Romper, stomper, bomper boo.
Tell me, tell me, tell me, do.
Magic Mirror, tell me today,
Did all my friends have fun at play?
How many of you remember that rhyme, and Miss Betty (in the Minneapolis area) holding up that magic mirror, so we could ‘see’ our
friends? It was a special time, when we learned manners, table prayers, the Pledge of Allegiance and general courtesies. She had her viewers do exercises too.
I miss that time. Not that there aren’t polite people in the world today, there certainly are, (holding up my own magic mirror, I see Rachel and Ryan and lots of their friends!) but it feels like manners and courtesy are exceptions rather than rules now, and that makes me sad. I wish it wasn’t so uncommon for people to hold doors open for a stranger, or to smile and say hello, just because you can. Did that go away when we got scared to say “Merry Christmas”?
How about etiquette? What’s the proper way to set a table? Does the knife blade face the plate or away from it? Fork on the left or right? I can still hear my Grandma Abby saying “This is the proper way to eat soup. ‘Whenever I go out to sea, I dip my spoon away from me'” so that you would remember you’re supposed to dip your spoon in your soup away from you at the far side of your soup bowl. Of course, no one does that any more. Are things like how to set a table even taught anymore outside of the restaurant industry?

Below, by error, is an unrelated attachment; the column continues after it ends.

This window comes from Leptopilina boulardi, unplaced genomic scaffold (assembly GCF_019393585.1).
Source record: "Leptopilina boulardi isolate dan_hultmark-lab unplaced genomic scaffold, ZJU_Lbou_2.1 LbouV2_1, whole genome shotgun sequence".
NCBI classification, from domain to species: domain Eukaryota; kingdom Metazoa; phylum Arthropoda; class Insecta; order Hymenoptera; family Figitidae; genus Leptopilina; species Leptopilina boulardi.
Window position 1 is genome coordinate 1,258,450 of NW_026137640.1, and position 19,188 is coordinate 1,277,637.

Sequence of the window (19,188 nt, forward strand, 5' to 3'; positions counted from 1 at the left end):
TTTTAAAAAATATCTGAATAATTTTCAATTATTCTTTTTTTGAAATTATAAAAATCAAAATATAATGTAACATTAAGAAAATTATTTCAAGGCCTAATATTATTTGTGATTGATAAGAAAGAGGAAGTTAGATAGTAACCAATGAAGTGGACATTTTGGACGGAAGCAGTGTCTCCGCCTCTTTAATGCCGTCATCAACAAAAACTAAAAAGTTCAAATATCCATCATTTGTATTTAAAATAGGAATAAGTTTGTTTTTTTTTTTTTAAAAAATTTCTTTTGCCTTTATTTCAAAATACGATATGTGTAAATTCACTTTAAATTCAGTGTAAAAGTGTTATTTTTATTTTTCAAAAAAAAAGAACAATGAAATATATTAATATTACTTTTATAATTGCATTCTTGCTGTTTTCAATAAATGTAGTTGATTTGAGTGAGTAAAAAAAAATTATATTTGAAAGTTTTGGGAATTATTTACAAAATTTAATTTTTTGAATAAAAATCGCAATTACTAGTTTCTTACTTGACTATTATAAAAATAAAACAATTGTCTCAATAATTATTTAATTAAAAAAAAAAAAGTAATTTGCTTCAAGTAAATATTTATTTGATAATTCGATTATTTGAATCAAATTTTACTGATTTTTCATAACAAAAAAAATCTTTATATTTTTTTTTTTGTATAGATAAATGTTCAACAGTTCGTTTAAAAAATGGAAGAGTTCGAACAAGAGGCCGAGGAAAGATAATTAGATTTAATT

How about this one – “elbows off the table Mable” (with all due apologies to the Mables in the world). I said this to my hubby a few months ago, he just looked at me like I’d lost my mind. “What?” I asked him. “Where did that come from?” he wanted to know, as he’d never heard that expression before, thought I’d made it up on the spot. Not a chance, that was another Grandma Abby-ism. So was “make sure you have on clean bloomers every day” but no one knows today what bloomers are. (They’d be your britches! And if you don’t know what those are, for heaven’s sake, look it up.)
People used to write to Miss Manners, asking how to behave in a given situation. “Dear Miss Manners, my boyfriend’s sister is a being a brat. When I go there for dinner, blah, blah, blah. What should I do?” and Miss Manners always had great advice on these angst filled life dilemmas. Or you’d consult Emily Post, for the guidelines of good behavior in any given situation. She once said “The attributes of a great lady may still be found in the rule of the four S’s: Sincerity, Simplicity, Sympathy and Serenity.” Serenity is a little hard to achieve now, as is simplicity, but sincerity and sympathy are attributes all of us should posses, and goodness knows they don’t cost a thing. What’s really amazing, I just googled Emily Post, and found out there is a website emilypost.com (of course!). Guess what’s on the landing page? References to the importance of a handwritten thank you note and a good handshake. (See my prior post, Word of Advice). I didn’t even plan that, I am just that darn good.
Emily Post also had some valuable advice for men. “A gentleman does not boast about his junk.” Of course, given the time in which she lived I’m fairly certain it didn’t mean then what it means now, however it’s apparent to me that it’s still relevant, particularly if you’re running for public office.
And on that note…